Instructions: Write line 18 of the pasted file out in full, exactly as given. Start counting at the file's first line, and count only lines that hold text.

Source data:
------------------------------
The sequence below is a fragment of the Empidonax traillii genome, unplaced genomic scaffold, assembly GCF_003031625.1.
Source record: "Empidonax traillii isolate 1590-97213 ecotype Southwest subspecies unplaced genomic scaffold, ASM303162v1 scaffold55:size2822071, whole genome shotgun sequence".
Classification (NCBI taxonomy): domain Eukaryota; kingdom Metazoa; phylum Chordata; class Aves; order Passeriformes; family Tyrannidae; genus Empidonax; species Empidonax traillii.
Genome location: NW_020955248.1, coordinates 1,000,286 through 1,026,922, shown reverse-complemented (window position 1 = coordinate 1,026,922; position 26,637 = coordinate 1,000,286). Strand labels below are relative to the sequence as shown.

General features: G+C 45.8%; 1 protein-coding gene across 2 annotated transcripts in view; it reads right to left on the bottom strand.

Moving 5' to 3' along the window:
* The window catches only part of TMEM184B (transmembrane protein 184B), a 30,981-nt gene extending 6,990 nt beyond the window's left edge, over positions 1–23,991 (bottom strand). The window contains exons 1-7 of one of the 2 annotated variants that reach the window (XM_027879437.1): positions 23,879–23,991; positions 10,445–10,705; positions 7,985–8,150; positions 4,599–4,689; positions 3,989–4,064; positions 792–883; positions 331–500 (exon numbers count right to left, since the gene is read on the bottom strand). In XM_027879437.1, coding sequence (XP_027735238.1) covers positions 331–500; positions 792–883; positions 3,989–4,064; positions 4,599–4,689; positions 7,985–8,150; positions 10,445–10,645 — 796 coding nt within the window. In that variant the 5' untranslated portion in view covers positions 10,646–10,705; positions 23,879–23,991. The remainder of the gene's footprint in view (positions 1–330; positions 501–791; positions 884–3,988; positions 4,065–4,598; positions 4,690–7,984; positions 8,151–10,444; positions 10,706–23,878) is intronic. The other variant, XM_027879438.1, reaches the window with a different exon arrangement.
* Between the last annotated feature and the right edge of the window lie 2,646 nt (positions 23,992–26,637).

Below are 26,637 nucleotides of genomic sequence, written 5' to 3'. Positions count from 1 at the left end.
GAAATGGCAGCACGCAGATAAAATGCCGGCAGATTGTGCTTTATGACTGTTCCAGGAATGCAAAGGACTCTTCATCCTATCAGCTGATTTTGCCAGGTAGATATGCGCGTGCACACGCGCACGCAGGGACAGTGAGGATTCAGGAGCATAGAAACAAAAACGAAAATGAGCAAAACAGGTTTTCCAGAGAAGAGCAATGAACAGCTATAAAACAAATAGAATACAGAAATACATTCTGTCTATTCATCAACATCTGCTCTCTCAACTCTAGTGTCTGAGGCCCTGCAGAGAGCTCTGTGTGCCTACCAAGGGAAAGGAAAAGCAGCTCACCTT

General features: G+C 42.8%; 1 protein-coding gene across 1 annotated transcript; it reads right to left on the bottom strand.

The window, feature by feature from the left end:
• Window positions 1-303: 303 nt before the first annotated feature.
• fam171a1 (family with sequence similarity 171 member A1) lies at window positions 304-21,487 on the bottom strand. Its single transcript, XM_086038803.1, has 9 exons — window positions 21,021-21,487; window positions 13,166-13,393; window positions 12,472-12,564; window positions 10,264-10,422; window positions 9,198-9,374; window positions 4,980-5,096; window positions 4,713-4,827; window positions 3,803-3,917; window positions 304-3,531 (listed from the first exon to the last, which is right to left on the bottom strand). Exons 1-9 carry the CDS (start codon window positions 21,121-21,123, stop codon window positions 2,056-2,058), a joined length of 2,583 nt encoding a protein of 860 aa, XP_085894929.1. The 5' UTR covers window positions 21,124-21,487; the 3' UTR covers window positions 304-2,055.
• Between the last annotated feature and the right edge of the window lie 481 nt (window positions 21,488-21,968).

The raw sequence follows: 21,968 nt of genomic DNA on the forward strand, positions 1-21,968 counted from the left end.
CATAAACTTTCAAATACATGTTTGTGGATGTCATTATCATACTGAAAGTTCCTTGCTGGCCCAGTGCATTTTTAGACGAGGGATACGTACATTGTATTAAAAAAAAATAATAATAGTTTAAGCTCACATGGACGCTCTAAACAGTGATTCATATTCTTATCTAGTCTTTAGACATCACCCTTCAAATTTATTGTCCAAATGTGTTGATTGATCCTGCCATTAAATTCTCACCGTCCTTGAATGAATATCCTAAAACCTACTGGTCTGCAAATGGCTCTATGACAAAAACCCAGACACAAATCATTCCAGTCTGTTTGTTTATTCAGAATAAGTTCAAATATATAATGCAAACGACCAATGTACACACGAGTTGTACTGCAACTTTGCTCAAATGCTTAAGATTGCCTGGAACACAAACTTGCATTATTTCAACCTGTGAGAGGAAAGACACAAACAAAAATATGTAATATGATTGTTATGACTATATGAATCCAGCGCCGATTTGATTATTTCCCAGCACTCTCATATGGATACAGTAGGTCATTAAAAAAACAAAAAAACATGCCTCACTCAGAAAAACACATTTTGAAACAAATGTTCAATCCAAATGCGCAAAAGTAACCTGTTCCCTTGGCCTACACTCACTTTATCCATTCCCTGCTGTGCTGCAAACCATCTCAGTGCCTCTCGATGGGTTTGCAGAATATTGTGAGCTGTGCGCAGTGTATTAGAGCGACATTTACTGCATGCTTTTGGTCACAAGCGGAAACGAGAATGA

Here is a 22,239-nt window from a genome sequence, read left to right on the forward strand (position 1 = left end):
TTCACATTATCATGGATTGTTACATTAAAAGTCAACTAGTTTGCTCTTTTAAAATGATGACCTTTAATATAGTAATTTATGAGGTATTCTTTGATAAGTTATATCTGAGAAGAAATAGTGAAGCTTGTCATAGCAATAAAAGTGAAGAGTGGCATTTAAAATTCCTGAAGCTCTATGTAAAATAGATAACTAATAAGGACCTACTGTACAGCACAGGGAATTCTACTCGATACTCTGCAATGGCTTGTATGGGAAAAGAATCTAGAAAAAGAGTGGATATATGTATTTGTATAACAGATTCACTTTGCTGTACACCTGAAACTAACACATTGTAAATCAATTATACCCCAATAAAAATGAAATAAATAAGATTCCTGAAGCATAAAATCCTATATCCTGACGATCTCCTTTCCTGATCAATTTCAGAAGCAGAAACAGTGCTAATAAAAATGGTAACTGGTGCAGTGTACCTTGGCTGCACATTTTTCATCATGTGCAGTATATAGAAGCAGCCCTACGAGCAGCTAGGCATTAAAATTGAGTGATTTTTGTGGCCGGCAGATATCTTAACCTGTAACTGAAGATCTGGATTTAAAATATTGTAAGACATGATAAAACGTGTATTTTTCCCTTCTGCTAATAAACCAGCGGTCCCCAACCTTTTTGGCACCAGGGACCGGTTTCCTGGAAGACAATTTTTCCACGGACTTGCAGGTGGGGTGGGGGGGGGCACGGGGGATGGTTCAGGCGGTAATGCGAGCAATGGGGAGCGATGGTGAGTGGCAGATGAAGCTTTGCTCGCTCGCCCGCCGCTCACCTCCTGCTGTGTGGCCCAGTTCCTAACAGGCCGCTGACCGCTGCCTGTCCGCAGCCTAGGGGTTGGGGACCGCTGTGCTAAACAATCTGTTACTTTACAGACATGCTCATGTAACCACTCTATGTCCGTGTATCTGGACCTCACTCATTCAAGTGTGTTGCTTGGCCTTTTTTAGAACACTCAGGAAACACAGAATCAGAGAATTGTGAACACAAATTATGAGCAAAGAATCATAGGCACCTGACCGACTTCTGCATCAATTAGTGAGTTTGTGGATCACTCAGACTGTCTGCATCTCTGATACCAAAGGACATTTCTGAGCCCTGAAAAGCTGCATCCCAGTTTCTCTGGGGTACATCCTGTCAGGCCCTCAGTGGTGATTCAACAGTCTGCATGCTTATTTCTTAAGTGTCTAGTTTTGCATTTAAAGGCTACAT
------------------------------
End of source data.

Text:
Here is a 22,239-nt window from a genome sequence, read left to right on the forward strand (position 1 = left end):